Do you ever ask for help? I do, but not near as much as I should and I find that people rarely take me up on my offer to help, stating they don’t want to impose. Why is this? Why don’t we ask for more help? We talk regularly about the power of connection and how important it is, especially in times like today, where we are physically distancing, to remain connected. What does connect mean though?
Does connection mean only when we want to do something fun? Examples like watching a sports game together, or sharing our favorite parts in our book club, are the types of more common answers I get when I ask people how they connect. As I reflected on this, I realized that we have a lot of social norms around connection but one we don’t have as a ‘norm’ is encouragement. When I thought further on this, I realized that in the workplace there are entire businesses connected to forms of encouragement to help organizations do a better job of encouraging their employees. Some companies make it a game with points, and other companies put metrics around the process. Could these types of processes be why we look at reward and recognition as encouragement? While reward and recognition is great, and it can be in the form of encouragement, encouragement comes in all shapes and sizes, and it’s usually a lot more gritty than people care to embrace. Let’s jump back to asking for help. Are we so often afraid to ask for help because there is a sense of vulnerability with it? Are we afraid to offer encouragement because there is also a sense of vulnerability involved? Is vulnerability keeping us from encouragement, both in giving it and asking for it?
People fear judgement and for some reason, people associate asking for help or encouragement, as a form of weakness. They fear they’ll be judged. I’ve had a lot of coaching clients share over the years that the reason they don’t ask for help regularly in the workplace, is for fear they’ll be looked down on. They’ve shared they are afraid people will think they can’t do their job to the expectations needed. Where does this narrative come from? Regardless of where if comes from, how can we break through it and focus on facts versus the story we may be telling ourselves, with thoughts like judgement.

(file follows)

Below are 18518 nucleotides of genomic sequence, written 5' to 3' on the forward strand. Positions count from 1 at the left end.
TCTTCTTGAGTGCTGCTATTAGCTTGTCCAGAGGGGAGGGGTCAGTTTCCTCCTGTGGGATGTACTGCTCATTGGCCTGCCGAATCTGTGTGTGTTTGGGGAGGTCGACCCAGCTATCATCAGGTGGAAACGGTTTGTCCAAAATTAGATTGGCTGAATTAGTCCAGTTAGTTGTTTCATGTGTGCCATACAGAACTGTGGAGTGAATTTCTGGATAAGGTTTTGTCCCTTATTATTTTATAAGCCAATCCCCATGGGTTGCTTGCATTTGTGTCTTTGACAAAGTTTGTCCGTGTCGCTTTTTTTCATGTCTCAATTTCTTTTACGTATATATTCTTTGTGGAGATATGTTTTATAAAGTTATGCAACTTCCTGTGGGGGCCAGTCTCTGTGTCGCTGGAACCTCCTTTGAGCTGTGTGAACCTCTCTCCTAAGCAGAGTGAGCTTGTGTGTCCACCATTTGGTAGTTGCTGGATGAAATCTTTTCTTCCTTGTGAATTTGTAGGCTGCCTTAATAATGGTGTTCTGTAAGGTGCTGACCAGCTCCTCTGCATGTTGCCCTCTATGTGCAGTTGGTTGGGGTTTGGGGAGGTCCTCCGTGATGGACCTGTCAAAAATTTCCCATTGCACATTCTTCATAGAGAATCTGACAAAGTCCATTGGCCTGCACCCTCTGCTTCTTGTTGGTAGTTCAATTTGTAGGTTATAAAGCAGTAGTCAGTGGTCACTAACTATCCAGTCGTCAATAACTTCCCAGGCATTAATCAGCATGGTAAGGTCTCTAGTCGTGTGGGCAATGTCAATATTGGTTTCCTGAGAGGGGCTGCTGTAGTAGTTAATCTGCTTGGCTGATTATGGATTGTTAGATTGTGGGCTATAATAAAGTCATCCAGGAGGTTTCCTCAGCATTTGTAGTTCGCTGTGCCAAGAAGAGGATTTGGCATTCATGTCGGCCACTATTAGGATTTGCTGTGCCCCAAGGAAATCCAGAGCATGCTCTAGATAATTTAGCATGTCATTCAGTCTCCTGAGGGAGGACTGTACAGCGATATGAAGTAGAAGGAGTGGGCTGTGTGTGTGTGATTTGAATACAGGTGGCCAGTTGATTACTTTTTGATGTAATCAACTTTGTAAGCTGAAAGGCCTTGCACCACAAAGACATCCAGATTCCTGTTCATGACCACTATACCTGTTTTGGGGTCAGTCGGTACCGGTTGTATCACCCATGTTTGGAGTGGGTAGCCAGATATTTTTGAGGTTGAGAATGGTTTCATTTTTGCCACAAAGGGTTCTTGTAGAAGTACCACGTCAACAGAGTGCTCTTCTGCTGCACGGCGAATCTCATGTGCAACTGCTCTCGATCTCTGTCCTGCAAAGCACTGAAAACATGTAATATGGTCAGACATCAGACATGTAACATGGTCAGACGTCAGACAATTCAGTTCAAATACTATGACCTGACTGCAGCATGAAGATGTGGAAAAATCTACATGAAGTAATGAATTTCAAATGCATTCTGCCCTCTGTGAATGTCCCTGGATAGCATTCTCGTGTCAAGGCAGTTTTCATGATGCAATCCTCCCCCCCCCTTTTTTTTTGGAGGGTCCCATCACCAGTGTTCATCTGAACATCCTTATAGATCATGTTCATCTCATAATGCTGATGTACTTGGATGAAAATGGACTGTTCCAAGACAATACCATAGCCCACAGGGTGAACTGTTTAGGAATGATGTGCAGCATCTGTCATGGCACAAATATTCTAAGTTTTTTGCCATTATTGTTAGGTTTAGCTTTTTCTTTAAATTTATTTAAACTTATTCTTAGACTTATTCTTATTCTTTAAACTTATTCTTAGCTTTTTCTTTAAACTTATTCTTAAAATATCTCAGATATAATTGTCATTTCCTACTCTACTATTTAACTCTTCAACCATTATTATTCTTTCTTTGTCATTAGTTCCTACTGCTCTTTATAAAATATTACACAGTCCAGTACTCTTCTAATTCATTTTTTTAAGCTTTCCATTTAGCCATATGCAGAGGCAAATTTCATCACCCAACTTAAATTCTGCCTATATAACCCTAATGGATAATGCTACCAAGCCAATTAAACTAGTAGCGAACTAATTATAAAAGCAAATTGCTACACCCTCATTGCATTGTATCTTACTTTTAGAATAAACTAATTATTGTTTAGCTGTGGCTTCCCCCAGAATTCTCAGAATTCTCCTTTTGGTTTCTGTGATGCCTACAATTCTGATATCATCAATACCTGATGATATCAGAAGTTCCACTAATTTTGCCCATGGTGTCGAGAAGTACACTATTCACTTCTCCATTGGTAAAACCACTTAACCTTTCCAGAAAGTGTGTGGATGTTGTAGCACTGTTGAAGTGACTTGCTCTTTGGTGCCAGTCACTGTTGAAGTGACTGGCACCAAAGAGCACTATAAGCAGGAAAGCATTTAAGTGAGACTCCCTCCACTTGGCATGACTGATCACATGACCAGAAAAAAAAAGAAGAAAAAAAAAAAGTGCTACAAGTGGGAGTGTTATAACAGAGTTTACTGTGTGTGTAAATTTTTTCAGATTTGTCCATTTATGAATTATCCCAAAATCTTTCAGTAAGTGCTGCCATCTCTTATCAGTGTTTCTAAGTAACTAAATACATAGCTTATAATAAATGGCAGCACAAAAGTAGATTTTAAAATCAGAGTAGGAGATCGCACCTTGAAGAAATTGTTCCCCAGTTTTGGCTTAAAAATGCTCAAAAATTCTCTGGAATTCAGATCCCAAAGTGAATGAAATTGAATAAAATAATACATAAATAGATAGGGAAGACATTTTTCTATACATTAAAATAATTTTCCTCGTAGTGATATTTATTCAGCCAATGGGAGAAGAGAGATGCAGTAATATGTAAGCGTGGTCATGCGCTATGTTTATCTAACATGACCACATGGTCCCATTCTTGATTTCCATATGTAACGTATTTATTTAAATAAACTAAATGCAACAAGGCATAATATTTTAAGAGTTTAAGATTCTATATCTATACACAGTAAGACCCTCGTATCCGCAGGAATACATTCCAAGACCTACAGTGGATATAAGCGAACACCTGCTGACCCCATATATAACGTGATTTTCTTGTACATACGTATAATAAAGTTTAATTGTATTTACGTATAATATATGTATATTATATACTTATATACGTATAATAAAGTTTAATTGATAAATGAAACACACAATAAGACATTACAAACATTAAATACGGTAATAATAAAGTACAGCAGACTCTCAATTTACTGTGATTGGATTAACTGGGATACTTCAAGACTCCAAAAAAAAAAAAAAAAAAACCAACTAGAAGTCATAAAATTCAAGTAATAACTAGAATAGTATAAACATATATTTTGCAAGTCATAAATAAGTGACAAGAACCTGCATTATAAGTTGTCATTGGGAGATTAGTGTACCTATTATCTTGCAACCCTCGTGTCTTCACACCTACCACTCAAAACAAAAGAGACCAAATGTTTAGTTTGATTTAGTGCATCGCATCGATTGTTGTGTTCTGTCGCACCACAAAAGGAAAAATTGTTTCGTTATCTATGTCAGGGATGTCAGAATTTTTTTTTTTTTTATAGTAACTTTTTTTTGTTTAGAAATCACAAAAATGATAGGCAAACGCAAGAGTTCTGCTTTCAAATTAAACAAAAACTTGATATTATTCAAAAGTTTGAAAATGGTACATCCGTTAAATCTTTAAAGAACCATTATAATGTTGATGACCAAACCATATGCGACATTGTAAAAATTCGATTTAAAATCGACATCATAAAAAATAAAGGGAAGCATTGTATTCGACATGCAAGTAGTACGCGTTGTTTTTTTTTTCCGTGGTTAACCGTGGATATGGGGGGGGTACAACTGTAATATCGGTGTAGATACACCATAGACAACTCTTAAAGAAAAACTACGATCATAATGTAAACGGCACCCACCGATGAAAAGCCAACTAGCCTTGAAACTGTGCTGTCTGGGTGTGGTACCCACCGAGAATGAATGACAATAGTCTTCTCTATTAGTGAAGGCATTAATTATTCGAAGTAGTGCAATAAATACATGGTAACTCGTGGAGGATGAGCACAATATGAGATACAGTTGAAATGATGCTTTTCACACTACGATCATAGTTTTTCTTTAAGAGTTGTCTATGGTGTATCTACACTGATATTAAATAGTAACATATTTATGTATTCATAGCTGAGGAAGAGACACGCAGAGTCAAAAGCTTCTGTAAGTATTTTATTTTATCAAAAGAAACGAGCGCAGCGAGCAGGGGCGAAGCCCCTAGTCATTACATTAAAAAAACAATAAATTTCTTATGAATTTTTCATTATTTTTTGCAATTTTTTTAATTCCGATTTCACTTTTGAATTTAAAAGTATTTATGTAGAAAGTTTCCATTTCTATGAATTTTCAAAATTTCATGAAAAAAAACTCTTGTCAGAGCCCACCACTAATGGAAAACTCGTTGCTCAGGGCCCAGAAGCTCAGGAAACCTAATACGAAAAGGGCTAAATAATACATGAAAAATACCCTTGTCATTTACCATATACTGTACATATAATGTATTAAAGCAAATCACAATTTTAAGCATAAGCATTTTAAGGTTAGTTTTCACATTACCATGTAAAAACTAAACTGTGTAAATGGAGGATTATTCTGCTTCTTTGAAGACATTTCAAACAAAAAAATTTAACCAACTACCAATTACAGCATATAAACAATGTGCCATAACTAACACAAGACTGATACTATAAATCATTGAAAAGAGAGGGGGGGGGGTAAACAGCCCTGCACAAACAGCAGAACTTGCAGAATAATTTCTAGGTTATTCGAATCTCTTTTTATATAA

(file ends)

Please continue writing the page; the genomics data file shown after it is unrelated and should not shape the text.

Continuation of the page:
Think about when you see someone and want to help them, do you go into judgement? I doubt it. Most people see someone that needs help and our inclination is to help. We want to encourage them and help them. How do we become more consistent in asking for help, just as we so often step into helping others?Here are some pieces you can focus on to work toward feeling more comfortable asking for help and encouragement.
- Assume positive intent and withhold judgement – Instead of going into a narrative of judgement, work toward catching yourself proactively. If someone is asking if you need help, assume positive intent with them. Assume it is coming from a place of connection, versus judgement. What do we know for sure in the interaction when someone is asking to help us? We know they asked, and that’s all we know for sure in that moment. Stay with those facts and receive the help. The world starts to look a lot different when we are assuming positive intent and staying out of judgement.